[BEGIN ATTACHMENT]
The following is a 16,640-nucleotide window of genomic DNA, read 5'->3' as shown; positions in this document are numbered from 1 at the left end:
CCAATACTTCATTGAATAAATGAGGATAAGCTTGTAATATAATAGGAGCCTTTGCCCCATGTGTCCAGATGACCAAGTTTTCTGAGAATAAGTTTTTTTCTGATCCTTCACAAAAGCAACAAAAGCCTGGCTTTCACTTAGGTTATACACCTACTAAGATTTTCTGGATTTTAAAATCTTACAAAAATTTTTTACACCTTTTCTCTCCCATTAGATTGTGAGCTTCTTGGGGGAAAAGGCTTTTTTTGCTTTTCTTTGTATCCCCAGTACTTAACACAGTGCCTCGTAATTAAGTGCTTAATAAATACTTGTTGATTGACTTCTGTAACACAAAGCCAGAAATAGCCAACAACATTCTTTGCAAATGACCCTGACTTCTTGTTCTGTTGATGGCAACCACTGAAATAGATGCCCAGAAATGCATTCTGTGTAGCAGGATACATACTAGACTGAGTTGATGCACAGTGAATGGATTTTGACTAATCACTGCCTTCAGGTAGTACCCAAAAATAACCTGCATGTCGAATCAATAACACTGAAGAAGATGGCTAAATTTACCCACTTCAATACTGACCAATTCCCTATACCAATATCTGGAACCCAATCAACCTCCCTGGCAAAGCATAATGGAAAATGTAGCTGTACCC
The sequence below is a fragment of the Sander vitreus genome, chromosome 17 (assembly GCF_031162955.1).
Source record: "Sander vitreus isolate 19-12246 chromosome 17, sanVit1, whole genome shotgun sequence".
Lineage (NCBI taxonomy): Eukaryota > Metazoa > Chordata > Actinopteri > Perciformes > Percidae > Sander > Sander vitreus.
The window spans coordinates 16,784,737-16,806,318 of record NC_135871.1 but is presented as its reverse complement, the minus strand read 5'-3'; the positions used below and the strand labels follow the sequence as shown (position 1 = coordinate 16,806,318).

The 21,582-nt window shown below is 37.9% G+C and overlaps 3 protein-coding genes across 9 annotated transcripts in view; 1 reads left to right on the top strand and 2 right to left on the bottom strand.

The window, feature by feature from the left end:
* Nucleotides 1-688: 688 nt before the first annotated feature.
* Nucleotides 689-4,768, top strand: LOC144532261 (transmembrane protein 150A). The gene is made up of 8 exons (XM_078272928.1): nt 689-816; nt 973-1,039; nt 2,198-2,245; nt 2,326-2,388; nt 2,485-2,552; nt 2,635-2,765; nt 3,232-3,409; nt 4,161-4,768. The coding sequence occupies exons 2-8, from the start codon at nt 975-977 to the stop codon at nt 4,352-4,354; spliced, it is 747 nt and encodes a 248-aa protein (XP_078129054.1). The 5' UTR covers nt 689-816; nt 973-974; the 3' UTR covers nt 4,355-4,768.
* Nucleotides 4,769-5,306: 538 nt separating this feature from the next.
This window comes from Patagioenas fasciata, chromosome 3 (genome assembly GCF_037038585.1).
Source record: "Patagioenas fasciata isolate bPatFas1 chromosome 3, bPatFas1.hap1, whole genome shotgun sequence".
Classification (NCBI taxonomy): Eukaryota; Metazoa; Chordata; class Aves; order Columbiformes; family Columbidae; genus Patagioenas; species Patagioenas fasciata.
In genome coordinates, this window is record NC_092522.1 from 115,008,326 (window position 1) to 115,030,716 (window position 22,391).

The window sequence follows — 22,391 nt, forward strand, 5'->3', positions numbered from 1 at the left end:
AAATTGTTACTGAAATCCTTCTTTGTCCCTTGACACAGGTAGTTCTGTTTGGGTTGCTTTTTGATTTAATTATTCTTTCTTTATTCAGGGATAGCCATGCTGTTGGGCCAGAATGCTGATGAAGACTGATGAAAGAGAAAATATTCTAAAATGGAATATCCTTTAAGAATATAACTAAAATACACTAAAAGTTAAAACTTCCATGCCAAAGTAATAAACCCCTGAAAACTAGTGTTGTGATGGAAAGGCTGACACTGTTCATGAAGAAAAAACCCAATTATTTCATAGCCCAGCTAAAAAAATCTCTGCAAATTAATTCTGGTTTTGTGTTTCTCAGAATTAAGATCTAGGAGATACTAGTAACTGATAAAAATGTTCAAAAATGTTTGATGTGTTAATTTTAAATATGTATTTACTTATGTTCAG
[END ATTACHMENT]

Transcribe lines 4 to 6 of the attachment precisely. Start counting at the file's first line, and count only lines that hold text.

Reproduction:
Source record: "Sander vitreus isolate 19-12246 chromosome 17, sanVit1, whole genome shotgun sequence".
Lineage (NCBI taxonomy): Eukaryota > Metazoa > Chordata > Actinopteri > Perciformes > Percidae > Sander > Sander vitreus.
The window spans coordinates 16,784,737-16,806,318 of record NC_135871.1 but is presented as its reverse complement, the minus strand read 5'-3'; the positions used below and the strand labels follow the sequence as shown (position 1 = coordinate 16,806,318).